Robbie Williams

Reality Killed the Video Star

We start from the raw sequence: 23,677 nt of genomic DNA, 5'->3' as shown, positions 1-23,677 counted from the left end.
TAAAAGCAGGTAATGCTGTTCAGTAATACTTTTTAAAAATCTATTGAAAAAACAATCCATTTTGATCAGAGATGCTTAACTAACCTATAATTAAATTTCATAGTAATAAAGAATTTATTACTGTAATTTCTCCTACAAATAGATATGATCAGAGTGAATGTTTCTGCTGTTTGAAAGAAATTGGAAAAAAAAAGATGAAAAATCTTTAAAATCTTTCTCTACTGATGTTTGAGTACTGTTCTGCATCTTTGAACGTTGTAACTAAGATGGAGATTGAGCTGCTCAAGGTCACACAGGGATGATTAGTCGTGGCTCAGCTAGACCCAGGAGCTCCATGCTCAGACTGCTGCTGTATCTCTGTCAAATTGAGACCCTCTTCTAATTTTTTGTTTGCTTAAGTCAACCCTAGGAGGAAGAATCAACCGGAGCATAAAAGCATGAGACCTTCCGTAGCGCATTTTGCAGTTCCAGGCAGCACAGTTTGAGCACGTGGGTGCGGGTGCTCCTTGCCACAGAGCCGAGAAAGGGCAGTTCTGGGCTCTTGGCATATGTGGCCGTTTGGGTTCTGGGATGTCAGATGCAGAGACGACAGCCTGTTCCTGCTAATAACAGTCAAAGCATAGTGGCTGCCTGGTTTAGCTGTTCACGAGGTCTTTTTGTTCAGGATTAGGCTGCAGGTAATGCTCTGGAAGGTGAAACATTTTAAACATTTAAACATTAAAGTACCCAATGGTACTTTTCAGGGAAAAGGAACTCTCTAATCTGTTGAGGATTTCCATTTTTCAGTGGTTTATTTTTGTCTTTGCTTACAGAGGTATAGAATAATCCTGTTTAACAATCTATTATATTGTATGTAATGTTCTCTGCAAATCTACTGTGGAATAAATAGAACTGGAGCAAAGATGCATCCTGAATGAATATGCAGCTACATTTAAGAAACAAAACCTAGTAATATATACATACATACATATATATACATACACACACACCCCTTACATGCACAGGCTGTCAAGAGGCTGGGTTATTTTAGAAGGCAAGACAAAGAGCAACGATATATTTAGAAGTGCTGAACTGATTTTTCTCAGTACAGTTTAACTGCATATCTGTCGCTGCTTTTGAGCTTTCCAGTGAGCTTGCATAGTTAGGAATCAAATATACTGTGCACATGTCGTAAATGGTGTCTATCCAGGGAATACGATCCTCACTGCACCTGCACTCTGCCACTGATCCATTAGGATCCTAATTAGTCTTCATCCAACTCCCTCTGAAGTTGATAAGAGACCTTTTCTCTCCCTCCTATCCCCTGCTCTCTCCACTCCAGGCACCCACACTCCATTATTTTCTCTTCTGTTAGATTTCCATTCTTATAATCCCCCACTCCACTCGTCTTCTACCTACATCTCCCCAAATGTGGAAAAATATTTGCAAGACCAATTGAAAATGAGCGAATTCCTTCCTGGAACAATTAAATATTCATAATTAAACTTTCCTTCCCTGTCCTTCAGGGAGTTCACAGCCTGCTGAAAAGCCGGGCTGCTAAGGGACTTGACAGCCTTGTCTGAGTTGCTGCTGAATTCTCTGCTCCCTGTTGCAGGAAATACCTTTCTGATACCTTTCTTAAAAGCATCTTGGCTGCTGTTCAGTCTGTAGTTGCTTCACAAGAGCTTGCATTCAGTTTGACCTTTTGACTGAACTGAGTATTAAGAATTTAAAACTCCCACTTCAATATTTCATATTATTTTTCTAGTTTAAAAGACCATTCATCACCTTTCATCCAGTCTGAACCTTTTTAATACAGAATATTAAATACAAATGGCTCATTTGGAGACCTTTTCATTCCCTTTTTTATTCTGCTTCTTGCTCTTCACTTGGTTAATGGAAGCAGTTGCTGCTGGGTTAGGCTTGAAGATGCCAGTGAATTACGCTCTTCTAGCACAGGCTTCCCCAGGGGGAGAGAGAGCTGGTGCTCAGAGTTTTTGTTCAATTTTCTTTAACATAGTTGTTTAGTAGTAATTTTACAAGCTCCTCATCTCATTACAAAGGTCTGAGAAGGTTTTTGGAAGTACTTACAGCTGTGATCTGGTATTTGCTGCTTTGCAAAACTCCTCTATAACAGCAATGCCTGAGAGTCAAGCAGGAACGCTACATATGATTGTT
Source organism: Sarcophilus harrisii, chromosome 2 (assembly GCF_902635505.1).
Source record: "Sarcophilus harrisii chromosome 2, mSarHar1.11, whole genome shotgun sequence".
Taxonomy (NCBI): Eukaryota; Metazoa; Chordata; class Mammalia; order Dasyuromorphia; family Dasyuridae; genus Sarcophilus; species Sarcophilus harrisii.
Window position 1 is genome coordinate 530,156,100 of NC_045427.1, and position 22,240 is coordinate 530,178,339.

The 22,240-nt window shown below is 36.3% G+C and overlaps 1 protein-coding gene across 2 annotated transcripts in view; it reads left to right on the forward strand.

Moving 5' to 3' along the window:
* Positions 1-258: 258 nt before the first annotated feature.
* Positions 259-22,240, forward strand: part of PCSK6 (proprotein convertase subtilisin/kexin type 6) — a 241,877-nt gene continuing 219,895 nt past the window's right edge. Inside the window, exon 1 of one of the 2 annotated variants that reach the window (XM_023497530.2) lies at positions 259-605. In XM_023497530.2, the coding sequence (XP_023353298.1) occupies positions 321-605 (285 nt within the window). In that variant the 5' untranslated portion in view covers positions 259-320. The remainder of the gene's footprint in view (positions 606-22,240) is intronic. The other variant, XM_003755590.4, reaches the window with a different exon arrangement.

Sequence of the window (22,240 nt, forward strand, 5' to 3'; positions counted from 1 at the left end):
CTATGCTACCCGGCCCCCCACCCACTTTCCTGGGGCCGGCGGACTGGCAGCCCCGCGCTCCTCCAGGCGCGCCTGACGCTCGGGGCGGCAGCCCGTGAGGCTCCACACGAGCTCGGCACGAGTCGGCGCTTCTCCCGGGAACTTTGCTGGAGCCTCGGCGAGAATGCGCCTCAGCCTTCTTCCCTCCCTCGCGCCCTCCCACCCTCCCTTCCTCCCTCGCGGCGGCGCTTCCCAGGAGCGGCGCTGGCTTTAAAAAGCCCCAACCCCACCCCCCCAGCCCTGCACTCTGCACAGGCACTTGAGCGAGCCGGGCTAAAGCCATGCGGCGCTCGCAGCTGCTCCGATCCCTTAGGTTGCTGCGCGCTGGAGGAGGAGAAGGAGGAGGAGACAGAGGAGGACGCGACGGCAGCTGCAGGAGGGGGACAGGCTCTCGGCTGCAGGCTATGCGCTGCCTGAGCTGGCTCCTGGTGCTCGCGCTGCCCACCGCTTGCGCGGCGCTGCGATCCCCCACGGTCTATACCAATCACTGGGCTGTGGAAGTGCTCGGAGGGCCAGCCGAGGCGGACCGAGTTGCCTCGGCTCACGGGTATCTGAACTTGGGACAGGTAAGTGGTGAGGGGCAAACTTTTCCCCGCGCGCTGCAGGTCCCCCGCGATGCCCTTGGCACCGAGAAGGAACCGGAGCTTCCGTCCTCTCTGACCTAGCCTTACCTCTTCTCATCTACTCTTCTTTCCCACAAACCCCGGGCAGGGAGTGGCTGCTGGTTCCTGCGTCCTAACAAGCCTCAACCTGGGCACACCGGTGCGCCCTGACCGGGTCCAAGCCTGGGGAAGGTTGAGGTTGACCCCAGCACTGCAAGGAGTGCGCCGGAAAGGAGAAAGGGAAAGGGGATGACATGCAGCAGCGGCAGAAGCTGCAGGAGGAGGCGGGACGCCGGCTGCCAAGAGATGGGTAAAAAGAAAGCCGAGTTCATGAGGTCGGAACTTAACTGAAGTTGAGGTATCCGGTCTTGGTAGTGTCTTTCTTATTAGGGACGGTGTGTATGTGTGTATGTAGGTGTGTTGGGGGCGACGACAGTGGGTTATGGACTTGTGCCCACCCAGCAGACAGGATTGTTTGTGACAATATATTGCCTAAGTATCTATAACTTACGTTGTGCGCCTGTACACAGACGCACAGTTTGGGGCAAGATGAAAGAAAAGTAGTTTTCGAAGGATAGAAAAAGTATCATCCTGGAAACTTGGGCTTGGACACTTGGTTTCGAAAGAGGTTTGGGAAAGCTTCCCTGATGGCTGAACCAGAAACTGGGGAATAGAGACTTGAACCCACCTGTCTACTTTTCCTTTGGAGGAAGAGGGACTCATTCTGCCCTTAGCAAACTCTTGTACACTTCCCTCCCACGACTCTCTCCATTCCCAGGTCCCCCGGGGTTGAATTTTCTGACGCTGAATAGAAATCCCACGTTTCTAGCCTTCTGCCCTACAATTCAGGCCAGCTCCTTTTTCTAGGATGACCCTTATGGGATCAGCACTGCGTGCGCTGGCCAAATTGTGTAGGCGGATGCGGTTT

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Robbie Williams' Rudebox was one of the most enjoyable records of his career, but it wasn't a commercial success. Its follow-up, Reality Killed the Video Star, attempts to right the ship, and as such, it becomes everything its predecessor was not. Recorded with a single producer, the estimable Trevor Horn, but encompassing songs and sessions with a variety of writing partners (Guy Chambers and Soul Mekanik, among others), the songs sound rushed and the performances lackluster. Given an MOR blockbuster production by Horn, and with arrangements by his longtime co-writer Anne Dudley, Reality Killed the Video Star certainly has the sound it needs to succeed with Williams' aging audience and clean up on BBC Radio 2. Granted, Robbie Williams is an excellent ballads singer, well-suited for this grandiose backing, but unfortunately the lyrics don't stand up to the pressure. "Blasphemy" has the worst offenders, beginning with "What's so great about the great depression?/Was it a blast for you? 'Cause it's blasphemy." One song later, Williams declares "This is a song full of metaphors," then fills it with a chorus beyond mindless: "Do, ooh ooh, ooh, ooh ya mind/If I, I-I, I, I, I-I-I touch you?" At least the album is front-loaded with quality, beginning with "Morning Sun," the best and most deeply felt song on the album. Apparently written after the death of Michael Jackson, it begins with a classic example of the taken-two-ways lyric: "How do you rate the morning sun." Second is "Bodies," the first song to be released from the album, and it's the last glimpse of clear quality and inventiveness on the entire album. Reality Killed the Video Star may not be a denouement for Robbie Williams; it's not decidedly worse than 2002's Escapology, it's just bad in a different way. Whereas Escapology found Robbie disappearing into his own neuroses, this one is a hopeless mélange of satire and sincerity where, from song to song, neither can immediately be distinguished.

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